ICYMI: How to Ease into Life at Your New Retirement Home

Finding a way to adjust to a new lifestyle can be challenging at any age. Moving into a retirement home can be especially difficult at first because you may be used to doing everything yourself. There are, however, plenty of positive aspects: a safe living environment friendly and qualified caregivers that can provide assistance based on your individual needs social opportunities you may not have had while living on your own you won’t need to take care of the yard and other home maintenance activities meal preparation is often done at retirement homes, so you can rest assured that you’re receiving proper nutrition Ask questions You’ve spent a lot of time finding the retirement home that suits your preferences and budget. Most of your questions have likely already been answered at this point, but there are so many aspects of retirement living that can only be discovered (and enjoyed!) once you actually move in. Don’t be shy! You deserve to have an active role in your living arrangements. Learn about what your package includes and how you can take advantage of all the resources available to you. Get social! Most people say that settling in and making their new space their own is the first thing they need to do when they move to a new place. We agree, and know that sometimes it can take a while for a retirement residence to feel like home. One of the best ways to ease into this major life change is to find other residents who share similar interests. Getting involved in community life can help. Attend welcome events for new...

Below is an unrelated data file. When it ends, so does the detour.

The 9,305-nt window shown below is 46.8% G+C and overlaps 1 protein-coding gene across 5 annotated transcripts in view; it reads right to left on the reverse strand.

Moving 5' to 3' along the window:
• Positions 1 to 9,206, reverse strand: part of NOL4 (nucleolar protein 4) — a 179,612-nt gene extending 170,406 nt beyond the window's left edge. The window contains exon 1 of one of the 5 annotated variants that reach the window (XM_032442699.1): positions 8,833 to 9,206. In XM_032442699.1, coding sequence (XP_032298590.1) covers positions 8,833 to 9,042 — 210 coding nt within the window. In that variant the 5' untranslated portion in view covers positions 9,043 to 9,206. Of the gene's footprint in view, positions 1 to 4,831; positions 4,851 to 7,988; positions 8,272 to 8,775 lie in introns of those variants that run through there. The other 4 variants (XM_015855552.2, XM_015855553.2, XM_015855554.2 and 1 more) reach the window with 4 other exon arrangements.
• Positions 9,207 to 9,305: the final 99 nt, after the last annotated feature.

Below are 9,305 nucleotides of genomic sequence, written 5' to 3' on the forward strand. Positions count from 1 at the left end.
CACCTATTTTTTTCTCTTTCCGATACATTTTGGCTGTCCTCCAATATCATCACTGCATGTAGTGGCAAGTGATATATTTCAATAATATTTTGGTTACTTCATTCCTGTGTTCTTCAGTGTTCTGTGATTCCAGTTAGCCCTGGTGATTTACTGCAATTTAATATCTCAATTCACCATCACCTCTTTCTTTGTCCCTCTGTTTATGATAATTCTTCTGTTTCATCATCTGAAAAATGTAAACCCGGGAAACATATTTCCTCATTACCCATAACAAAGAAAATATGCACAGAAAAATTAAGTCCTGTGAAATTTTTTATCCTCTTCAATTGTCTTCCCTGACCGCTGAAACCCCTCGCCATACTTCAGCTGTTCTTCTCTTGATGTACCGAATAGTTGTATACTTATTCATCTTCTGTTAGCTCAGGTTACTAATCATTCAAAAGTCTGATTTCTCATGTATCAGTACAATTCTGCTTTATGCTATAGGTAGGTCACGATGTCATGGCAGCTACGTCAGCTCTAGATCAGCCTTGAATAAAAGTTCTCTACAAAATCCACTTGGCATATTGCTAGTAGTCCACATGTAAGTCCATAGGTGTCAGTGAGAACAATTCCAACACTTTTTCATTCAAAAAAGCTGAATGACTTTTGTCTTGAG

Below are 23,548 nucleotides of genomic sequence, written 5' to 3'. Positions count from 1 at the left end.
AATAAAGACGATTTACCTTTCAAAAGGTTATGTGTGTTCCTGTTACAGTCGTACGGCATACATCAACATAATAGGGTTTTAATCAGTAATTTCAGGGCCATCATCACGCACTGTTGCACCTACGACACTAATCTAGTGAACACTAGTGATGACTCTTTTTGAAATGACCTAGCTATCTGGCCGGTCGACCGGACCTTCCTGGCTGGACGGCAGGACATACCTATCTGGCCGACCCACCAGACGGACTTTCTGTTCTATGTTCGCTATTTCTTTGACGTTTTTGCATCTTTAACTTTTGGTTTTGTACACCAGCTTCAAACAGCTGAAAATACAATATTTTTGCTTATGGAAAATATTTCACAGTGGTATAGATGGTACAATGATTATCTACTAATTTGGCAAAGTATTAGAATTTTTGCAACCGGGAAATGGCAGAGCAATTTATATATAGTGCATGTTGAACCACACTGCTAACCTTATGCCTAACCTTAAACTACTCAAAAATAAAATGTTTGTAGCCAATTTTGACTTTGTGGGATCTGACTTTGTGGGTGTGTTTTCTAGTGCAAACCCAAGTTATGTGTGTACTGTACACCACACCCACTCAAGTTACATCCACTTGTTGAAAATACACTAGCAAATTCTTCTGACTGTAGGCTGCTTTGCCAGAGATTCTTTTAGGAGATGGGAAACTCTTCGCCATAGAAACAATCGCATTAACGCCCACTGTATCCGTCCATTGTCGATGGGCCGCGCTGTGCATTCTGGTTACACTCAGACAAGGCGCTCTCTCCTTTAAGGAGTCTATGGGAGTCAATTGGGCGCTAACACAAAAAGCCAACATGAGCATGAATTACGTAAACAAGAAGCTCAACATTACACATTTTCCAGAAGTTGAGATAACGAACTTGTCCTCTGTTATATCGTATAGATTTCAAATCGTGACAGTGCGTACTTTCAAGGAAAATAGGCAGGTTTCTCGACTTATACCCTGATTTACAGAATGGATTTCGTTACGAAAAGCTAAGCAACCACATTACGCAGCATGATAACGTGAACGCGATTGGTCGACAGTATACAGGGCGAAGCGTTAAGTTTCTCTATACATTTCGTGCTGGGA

Why Puppy Love Matters: animal therapy

Why Puppy Love Matters: animal therapy

I recently came across an intriguing article about animal assisted therapy. Click here to read it, so you can get some context on what is going to follow. As I read what Mark (a doctor in Oregon) wrote several years ago, I related to some of his skeptical opinions regarding the place of animals in a hospital, but I’ve also witnessed how people can benefit from them as well. It’s a timeless topic because there will always be a healthy debate. What is animal assisted therapy? Animal Assisted Therapy (AAT) is the utilization of animals as a therapeutic modality to facilitate healing and rehabilitation of patients with acute or chronic diseases…Animal Assisted Therapy is when animals are used in goal directed treatment sessions. These goals can be physical, mental, emotional and/or social. I was never allowed to keep pets, except some unfortunate goldfish which kept dying for some reason. My father begrudgingly allowed me to bury them in our vegetable garden, despite his attitudes towards animals. We grew up on a farm, and were discouraged from forming an emotional bond with any animal, including the horses that would faithfully and stoically transport anything from bales of hay to pesky children who would tug on their manes, shrieking “go horsey, go!” My cousin, who is on the autism spectrum and cannot speak clearly or control her emotions at times, showed me that there is, in fact, something to animal therapy. We often go to a stable to see the horses and give them carrots. When she finds out that we’re paying them a visit, she immediately collects herself and smiles....